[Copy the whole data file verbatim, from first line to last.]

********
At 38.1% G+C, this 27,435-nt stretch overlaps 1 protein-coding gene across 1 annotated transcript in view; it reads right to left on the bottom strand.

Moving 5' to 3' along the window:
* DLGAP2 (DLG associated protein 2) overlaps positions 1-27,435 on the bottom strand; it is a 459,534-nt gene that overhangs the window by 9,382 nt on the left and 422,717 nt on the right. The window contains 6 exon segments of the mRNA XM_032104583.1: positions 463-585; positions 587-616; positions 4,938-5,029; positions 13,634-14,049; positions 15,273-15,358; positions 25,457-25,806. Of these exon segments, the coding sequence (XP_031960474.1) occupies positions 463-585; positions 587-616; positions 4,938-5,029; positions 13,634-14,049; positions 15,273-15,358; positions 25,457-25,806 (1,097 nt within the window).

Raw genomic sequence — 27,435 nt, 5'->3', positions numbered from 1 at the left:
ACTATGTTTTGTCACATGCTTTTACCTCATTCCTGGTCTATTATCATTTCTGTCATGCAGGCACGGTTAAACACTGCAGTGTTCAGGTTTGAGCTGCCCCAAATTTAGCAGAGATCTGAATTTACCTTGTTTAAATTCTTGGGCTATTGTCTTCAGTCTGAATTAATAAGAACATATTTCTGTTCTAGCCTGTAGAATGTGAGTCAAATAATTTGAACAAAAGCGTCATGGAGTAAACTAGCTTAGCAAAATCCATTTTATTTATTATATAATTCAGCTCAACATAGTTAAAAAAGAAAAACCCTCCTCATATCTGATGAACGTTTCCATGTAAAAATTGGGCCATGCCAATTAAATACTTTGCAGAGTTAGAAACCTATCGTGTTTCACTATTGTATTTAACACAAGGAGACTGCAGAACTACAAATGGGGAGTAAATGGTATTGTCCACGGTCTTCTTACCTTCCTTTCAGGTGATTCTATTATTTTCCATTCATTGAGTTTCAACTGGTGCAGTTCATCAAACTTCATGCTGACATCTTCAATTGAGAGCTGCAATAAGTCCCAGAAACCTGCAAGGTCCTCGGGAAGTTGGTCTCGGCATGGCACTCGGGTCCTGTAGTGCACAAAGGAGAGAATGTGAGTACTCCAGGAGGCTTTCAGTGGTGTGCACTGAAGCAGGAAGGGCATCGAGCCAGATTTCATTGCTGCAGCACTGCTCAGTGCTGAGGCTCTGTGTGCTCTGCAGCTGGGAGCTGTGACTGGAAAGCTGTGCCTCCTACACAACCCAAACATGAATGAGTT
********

At 38.1% G+C, this 27,435-nt stretch overlaps 1 protein-coding gene across 1 annotated transcript in view; it reads right to left on the bottom strand.

Moving 5' to 3' along the window:
* DLGAP2 (DLG associated protein 2) overlaps positions 1-27,435 on the bottom strand; it is a 459,534-nt gene that overhangs the window by 9,382 nt on the left and 422,717 nt on the right. The window contains 6 exon segments of the mRNA XM_032104583.1: positions 463-585; positions 587-616; positions 4,938-5,029; positions 13,634-14,049; positions 15,273-15,358; positions 25,457-25,806. Of these exon segments, the coding sequence (XP_031960474.1) occupies positions 463-585; positions 587-616; positions 4,938-5,029; positions 13,634-14,049; positions 15,273-15,358; positions 25,457-25,806 (1,097 nt within the window).

Raw genomic sequence — 27,435 nt, 5'->3', positions numbered from 1 at the left:
ACTATGTTTTGTCACATGCTTTTACCTCATTCCTGGTCTATTATCATTTCTGTCATGCAGGCACGGTTAAACACTGCAGTGTTCAGGTTTGAGCTGCCCCAAATTTAGCAGAGATCTGAATTTACCTTGTTTAAATTCTTGGGCTATTGTCTTCAGTCTGAATTAATAAGAACATATTTCTGTTCTAGCCTGTAGAATGTGAGTCAAATAATTTGAACAAAAGCGTCATGGAGTAAACTAGCTTAGCAAAATCCATTTTATTTATTATATAATTCAGCTCAACATAGTTAAAAAAGAAAAACCCTCCTCATATCTGATGAACGTTTCCATGTAAAAATTGGGCCATGCCAATTAAATACTTTGCAGAGTTAGAAACCTATCGTGTTTCACTATTGTATTTAACACAAGGAGACTGCAGAACTACAAATGGGGAGTAAATGGTATTGTCCACGGTCTTCTTACCTTCCTTTCAGGTGATTCTATTATTTTCCATTCATTGAGTTTCAACTGGTGCAGTTCATCAAACTTCATGCTGACATCTTCAATTGAGAGCTGCAATAAGTCCCAGAAACCTGCAAGGTCCTCGGGAAGTTGGTCTCGGCATGGCACTCGGGTCCTGTAGTGCACAAAGGAGAGAATGTGAGTACTCCAGGAGGCTTTCAGTGGTGTGCACTGAAGCAGGAAGGGCATCGAGCCAGATTTCATTGCTGCAGCACTGCTCAGTGCTGAGGCTCTGTGTGCTCTGCAGCTGGGAGCTGTGACTGGAAAGCTGTGCCTCCTACACAACCCAAACATGAATGAGTT